Daniel Fischel

How hard is it to write an exam for a course you’ve taught all semester? Seriously, tell me, how hard is it? On a scale of one to ten — ten involving programing a rocket ship, one somewhere around putting on pants in the morning — where does formulating a law school exam rate? A two? Maybe three if you are teaching the course for the first time?

It cannot possibly be so hard that you have to use the same exam over and over again, in the digital age. We’re not talking about something as complicated as the wheel. A law school exam can be reinvented, every year, with subtle and simple changes.

Using the exact same exam is just lazy. There’s no other word for it. LAZY. The high cost of law school is largely attributed to the hefty salaries of law school faculty. The least these people can do is write a novel exam each and every semester that they teach.

And yet during this finals period alone, we’ve got students from three law schools, including two law schools in the top ten, alleging that their professors couldn’t be bothered to come up with fresh exams for this year’s students….

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Marc Dreier courtyard.jpgLaw professors generally don’t earn as much as Biglaw partners. Legal academic salaries, while generally in the low six-figures, rarely go over, say, $400,000.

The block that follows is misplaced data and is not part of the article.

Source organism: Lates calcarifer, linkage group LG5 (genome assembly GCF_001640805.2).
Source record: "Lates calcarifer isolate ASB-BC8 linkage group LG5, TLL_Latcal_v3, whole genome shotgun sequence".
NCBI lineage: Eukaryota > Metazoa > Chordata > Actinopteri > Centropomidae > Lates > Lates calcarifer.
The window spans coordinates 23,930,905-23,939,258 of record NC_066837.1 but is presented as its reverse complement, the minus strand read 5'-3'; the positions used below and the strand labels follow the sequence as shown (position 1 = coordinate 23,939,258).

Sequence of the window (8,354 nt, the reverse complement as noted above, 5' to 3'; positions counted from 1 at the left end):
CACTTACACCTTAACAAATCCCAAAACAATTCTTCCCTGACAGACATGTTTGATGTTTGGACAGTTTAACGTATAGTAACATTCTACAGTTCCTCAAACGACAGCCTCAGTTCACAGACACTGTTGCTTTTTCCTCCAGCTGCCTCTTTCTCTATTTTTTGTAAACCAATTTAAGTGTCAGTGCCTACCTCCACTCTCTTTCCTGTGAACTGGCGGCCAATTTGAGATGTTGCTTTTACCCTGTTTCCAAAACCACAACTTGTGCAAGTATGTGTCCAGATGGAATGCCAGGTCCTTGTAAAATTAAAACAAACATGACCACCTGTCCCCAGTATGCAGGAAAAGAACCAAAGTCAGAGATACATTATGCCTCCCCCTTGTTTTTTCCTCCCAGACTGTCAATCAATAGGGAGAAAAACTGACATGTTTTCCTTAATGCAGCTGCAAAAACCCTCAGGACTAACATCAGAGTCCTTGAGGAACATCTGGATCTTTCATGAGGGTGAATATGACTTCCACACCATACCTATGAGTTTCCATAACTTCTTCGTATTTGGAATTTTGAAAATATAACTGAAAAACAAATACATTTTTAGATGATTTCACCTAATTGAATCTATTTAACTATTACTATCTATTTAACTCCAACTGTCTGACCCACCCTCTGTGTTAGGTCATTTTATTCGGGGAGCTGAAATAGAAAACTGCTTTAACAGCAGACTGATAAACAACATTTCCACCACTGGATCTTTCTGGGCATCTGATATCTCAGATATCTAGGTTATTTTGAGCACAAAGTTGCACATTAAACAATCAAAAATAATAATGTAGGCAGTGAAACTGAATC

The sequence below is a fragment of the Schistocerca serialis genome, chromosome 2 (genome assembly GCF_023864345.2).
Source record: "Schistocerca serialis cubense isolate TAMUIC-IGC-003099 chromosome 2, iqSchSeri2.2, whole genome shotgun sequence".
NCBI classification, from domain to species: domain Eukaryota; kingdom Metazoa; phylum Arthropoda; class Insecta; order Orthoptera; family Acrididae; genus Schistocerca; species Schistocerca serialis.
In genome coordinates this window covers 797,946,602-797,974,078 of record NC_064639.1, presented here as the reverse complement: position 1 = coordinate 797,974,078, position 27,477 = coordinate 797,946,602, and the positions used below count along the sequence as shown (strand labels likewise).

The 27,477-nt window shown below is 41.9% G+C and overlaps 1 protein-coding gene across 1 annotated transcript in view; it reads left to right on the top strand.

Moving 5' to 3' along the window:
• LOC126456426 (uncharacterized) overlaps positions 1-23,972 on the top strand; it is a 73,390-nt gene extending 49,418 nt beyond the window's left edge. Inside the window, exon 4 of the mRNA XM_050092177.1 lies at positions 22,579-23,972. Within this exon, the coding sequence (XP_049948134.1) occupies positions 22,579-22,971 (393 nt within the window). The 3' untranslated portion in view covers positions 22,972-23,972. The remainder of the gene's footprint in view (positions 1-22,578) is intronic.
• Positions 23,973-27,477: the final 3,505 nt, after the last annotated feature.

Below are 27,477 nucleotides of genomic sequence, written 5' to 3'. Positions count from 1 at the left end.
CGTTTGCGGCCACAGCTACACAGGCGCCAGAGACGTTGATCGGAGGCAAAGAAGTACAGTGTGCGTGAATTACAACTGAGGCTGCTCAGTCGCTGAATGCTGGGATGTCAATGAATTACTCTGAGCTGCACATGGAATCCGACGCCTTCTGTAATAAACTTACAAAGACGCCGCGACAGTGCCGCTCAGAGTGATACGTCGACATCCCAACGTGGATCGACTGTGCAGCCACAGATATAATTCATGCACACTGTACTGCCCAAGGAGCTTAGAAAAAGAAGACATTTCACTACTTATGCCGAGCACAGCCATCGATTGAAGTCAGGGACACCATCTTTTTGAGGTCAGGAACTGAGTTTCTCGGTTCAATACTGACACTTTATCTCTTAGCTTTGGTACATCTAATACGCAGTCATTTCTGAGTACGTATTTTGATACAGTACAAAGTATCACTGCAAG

But some law profs own very, very nice homes. See, e.g. (in descending order by value):

  • Columbia professor Hans Smit ($30 million mansion — yup, that’s seven zeros);
  • Yale professor James Whitman ($5.7 million co-op);
  • NYU professor Cathy Sharkey ($5.2 million apartment);
  • “Feldsuk,” aka Harvard professors Jeannie Suk, who has a new book out that looks quite interesting, and Noah Feldman ($2.8 million mansion);
  • Columbia professor Edward Morrison ($2.6 million townhouse); and
  • Columbia professor Sarah Cleveland ($2.5 million townhouse).

Sometimes the professors get financial assistance for these purchases from the schools that employ them. But sometimes the professors buy them on their own, without any university help.

For example, as reported in the New York Observer, Daniel Fischel, former dean of the University of Chicago Law School, just picked up an $8.45 million Manhattan pied-à-terre. As breathlessly described by writer Max Abelson, the apartment features “custom electric shades, a steam shower, and a Sub-Zero wine refrigerator.”

Sounds fabulous! Maybe Professor Fischel can donate a weekend in this apartment to the CLF public interest auction?

Fischel’s famous neighbors, plus the story of how he got this rich — being a law school dean pays well, but not that well — after the jump.

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